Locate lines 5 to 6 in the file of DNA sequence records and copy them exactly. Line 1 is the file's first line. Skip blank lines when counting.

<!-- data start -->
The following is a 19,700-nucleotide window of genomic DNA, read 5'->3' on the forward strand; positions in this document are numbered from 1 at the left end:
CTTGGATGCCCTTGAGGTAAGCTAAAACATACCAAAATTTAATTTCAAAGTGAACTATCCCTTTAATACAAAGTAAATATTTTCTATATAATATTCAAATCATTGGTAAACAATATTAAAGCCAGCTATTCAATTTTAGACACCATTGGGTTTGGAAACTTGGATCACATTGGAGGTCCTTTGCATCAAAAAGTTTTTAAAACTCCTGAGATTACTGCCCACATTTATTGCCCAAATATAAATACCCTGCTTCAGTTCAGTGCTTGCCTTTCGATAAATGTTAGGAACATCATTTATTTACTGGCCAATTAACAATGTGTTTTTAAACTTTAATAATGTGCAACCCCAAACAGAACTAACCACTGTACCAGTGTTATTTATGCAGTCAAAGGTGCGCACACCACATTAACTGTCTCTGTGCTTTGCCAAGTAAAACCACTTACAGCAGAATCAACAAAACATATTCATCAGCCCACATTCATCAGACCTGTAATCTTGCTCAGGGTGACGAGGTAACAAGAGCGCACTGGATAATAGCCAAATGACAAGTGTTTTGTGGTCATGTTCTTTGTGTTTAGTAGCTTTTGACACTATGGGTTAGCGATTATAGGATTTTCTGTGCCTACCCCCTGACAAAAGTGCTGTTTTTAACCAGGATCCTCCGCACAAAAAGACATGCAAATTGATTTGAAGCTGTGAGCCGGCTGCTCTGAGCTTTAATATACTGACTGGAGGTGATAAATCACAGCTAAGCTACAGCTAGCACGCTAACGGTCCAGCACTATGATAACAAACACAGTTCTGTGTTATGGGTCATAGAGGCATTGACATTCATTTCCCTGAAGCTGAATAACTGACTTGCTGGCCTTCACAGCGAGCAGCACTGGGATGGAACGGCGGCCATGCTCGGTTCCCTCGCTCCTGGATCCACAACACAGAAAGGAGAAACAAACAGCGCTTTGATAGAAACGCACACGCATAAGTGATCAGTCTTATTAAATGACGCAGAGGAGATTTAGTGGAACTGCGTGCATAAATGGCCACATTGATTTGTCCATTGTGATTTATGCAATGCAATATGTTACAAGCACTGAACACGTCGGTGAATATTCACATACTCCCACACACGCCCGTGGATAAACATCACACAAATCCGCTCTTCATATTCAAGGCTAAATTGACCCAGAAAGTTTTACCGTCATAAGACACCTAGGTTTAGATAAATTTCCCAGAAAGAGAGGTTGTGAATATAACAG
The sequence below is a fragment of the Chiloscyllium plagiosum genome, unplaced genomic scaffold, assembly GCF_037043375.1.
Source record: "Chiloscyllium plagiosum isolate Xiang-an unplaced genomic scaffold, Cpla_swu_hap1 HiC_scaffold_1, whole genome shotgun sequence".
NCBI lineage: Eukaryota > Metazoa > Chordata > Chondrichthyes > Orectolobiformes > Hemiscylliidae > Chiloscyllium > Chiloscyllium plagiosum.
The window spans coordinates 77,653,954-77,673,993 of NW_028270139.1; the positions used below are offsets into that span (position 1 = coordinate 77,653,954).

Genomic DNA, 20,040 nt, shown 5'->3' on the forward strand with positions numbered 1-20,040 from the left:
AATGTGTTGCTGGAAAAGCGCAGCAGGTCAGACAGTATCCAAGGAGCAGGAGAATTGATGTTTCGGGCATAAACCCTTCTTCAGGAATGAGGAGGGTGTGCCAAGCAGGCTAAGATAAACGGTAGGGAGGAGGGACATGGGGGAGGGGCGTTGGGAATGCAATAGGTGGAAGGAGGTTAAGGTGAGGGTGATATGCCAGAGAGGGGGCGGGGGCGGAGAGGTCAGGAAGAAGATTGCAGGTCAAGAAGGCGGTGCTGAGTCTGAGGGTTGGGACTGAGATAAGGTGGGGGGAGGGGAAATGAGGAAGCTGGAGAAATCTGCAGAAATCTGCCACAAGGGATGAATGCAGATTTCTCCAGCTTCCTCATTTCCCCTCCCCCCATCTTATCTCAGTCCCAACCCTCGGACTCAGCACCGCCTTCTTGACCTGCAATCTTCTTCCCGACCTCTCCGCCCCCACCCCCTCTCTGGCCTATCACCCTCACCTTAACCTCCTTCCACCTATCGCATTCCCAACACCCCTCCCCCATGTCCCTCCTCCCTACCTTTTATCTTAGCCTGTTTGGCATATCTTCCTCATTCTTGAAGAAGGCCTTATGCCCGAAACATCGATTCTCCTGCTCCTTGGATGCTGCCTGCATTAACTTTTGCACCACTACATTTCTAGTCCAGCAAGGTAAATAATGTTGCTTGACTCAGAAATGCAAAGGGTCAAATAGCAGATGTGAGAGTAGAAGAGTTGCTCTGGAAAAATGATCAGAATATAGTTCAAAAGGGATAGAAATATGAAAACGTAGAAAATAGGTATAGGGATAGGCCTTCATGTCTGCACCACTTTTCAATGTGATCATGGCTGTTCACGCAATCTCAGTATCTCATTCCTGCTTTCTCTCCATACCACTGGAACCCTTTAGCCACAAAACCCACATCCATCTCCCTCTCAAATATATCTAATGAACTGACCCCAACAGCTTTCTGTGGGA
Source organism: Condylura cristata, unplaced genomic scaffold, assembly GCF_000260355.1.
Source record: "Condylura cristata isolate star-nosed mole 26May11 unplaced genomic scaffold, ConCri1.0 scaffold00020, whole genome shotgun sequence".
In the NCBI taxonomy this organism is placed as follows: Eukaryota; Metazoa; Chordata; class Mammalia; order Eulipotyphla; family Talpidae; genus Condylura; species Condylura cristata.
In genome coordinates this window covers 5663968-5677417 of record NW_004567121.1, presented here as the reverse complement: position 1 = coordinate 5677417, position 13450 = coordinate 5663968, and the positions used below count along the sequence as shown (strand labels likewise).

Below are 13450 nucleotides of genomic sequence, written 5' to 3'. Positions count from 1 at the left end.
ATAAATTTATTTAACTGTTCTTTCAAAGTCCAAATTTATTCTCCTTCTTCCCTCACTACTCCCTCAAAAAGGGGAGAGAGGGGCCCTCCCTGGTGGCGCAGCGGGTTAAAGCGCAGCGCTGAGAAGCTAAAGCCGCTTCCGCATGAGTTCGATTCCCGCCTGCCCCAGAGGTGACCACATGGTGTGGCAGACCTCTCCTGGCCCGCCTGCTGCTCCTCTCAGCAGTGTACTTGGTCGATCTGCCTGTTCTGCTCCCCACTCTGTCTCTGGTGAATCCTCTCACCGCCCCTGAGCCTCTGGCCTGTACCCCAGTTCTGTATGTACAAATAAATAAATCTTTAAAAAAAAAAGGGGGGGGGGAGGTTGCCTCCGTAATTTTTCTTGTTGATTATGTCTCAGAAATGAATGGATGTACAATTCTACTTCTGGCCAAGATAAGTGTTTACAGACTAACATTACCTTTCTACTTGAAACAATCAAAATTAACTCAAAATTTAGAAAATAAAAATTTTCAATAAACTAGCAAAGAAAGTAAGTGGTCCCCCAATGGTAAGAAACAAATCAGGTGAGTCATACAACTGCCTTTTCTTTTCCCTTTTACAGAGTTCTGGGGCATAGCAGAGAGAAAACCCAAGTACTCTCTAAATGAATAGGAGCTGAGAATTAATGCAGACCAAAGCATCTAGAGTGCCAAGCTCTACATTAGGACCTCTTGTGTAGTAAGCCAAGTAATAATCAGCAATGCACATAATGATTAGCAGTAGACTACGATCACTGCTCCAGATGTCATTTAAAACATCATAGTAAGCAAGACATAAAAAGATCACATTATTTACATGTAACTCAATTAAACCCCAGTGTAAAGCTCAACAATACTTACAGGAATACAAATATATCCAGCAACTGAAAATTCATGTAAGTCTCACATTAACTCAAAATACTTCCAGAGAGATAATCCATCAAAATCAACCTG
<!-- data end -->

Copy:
NCBI lineage: Eukaryota > Metazoa > Chordata > Chondrichthyes > Orectolobiformes > Hemiscylliidae > Chiloscyllium > Chiloscyllium plagiosum.
The window spans coordinates 77,653,954-77,673,993 of NW_028270139.1; the positions used below are offsets into that span (position 1 = coordinate 77,653,954).